Mogamulizumab for Adult T-Cell Leukemia/Lymphoma Associated With Increased Mortality


Patients with adult T-cell leukemia/lymphoma treated with mogamulizumab prior to undergoing allo-HSCT were at significantly greater risk for graft-vs-host disease–related mortality.

Patients with adult T-cell leukemia/lymphoma (ATLL) treated with the anti-CCR4 monoclonal antibody mogamulizumab prior to undergoing allogeneic hematopoietic stem cell transplantation (allo-HSCT) were at significantly greater risk for graft-vs-host disease (GVHD)-related mortality, according to the results of a study published in the Journal of Clinical Oncology.

Mogamulizumab was approved as a treatment for ATLL in Japan; however, according to the study, there have been concerns about the drug’s use pretransplantation because of its effects on regulatory T cells (Tregs).

“This study suggests that the use of mogamulizumab before allo-HSCT significantly worsens clinical outcome mainly because of an increased risk of severe/corticosteroid-refractory acute GVHD,” wrote researchers led by Shigeo Fuji, MD, of the National Cancer Center Hospital in Tokyo. “The results strongly support the clinical relevance of Tregs after allo-HSCT in humans, which is consistent with that in animal models. At present, it seems reasonable to pay careful attention to the use of mogamulizumab for patients with ATLL or other diseases who are eligible for allo-HSCT.”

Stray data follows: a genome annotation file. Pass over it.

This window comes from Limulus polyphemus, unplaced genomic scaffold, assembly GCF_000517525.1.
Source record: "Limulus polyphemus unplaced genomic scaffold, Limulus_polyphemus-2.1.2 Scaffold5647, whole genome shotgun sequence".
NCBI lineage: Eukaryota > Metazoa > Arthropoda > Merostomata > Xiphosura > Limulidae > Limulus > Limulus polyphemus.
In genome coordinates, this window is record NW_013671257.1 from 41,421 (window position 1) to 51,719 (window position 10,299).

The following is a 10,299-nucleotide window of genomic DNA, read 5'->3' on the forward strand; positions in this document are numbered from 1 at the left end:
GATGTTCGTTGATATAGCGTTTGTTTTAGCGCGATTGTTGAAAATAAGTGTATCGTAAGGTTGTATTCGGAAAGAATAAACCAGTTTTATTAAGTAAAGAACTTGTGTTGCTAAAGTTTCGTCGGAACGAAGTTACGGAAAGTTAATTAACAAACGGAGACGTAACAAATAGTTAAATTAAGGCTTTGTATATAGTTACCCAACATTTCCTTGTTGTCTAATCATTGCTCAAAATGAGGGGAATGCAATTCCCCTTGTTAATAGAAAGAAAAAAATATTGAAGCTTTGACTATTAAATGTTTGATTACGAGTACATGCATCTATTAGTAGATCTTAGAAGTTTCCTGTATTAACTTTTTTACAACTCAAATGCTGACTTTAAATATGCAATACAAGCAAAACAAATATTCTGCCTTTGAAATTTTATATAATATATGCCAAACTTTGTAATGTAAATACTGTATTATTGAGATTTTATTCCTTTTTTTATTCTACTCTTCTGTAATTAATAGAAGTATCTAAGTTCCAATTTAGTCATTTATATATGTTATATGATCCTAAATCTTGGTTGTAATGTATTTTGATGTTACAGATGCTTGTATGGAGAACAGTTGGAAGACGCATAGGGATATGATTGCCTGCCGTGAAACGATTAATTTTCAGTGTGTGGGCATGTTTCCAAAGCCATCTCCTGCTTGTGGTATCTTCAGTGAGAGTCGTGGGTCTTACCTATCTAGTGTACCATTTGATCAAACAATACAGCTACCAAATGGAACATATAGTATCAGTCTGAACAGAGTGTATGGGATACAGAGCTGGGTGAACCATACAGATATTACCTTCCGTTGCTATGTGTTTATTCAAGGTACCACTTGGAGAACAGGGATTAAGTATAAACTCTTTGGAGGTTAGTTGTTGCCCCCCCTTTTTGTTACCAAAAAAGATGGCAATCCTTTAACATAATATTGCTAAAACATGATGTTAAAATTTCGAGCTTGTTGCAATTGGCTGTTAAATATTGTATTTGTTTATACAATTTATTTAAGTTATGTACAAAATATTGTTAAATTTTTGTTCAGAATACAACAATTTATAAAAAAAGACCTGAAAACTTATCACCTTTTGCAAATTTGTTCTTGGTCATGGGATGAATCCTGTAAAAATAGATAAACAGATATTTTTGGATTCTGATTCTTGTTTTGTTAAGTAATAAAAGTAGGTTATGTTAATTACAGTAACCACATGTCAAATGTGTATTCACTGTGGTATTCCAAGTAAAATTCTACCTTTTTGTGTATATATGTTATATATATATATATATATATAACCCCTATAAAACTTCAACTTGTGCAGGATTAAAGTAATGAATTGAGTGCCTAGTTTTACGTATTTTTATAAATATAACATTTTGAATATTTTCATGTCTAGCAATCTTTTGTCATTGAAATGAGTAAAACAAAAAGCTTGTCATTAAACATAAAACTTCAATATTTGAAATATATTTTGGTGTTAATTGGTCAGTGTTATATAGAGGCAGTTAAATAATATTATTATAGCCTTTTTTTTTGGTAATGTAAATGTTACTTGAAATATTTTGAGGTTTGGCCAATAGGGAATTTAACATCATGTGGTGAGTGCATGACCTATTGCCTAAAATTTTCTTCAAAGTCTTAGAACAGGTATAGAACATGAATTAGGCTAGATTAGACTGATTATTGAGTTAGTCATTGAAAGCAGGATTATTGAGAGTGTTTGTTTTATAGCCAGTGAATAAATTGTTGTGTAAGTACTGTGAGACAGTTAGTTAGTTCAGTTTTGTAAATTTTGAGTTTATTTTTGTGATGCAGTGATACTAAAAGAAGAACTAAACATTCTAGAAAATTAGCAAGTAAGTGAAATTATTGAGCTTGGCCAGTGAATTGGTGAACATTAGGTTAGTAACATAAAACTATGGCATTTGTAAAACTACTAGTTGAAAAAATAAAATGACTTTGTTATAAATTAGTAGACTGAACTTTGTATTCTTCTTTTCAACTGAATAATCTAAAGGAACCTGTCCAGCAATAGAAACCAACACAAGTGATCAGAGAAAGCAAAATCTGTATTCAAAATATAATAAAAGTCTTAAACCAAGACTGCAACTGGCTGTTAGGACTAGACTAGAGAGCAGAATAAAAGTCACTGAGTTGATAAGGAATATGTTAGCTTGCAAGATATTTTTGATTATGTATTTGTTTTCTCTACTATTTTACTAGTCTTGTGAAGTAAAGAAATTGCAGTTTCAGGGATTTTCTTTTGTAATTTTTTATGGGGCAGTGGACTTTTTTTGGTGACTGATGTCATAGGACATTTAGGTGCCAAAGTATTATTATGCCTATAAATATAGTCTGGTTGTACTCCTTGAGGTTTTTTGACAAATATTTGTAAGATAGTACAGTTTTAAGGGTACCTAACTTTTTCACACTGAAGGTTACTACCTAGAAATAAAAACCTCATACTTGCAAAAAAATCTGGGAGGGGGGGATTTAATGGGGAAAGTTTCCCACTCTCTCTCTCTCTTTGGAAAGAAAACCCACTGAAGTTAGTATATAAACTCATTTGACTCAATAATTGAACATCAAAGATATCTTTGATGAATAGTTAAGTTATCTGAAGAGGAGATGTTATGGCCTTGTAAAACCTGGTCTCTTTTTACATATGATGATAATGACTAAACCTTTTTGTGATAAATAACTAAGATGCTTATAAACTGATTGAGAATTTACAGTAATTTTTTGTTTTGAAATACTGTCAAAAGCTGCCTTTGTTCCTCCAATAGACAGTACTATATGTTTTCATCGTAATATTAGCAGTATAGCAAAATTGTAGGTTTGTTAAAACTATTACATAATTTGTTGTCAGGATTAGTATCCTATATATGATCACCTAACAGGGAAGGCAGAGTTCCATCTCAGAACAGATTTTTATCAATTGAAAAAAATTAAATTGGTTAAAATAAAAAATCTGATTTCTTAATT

The researchers studied 996 patients aged 70 or younger who underwent allo-HSCT. All patients were diagnosed with ATLL from 2000 to 2013 and received intensive chemotherapy with multiple drugs at first-line therapy. Prior to transplant, 82 patients underwent treatment with mogamulizumab at a median of 45 days from transplant.

At follow-up, patients who took mogamulizumab experienced significantly more grade 3 or 4 GVHD compared with patients who did not receive mogamulizumab (30.9% vs 17.2%; P < .01). In addition, almost three-quarters of patients (73.4%) in the mogamulizumab group required systemic corticosteroids for acute GVHD compared with 59.8% for the no mogamulizumab group (P = .03).

The researchers calculated that pretransplantation mogamulizumab was associated with an 80% increased risk for grade 3 or 4 acute GVHD (relative risk [RR], 1.80) and twice the risk of refractoriness to systemic corticosteroids for acute GVHD (RR, 2.09; P < .01).

The 1-year cumulative incidence of non-relapse mortality was significantly higher in patients who took mogamulizumab; it was 25.1% in the no mogamulizumab group compared with 43.7% in the mogamulizumab group (P < .01). The estimated probability of 1-year overall survival was 49.4% for the no mogamulizumab group compared with 32.3% in the mogamulizumab group (P < .01).

The researchers evaluated the interval of time between mogamulizumab use and transplantation and found that patients with intervals of less than 50 days had a “dismal clinical outcome,” with an estimated 1-year overall survival rate of 20.2% compared with 44.1% in those patients with an interval of 50 days or greater (P < .01).

“The possible mechanism why the interval between mogamulizumab and allo-HSCT is important should be clarified,” the researchers wrote. “When mogamulizumab is administered before allo-HSCT, it depletes host-derived Tregs at first. When allo-HSCT is conducted soon after mogamulizumab is administered, the concentration of mogamulizumab is high enough to deplete donor-derived Tregs as well, which increases the risk of acute GVHD.”

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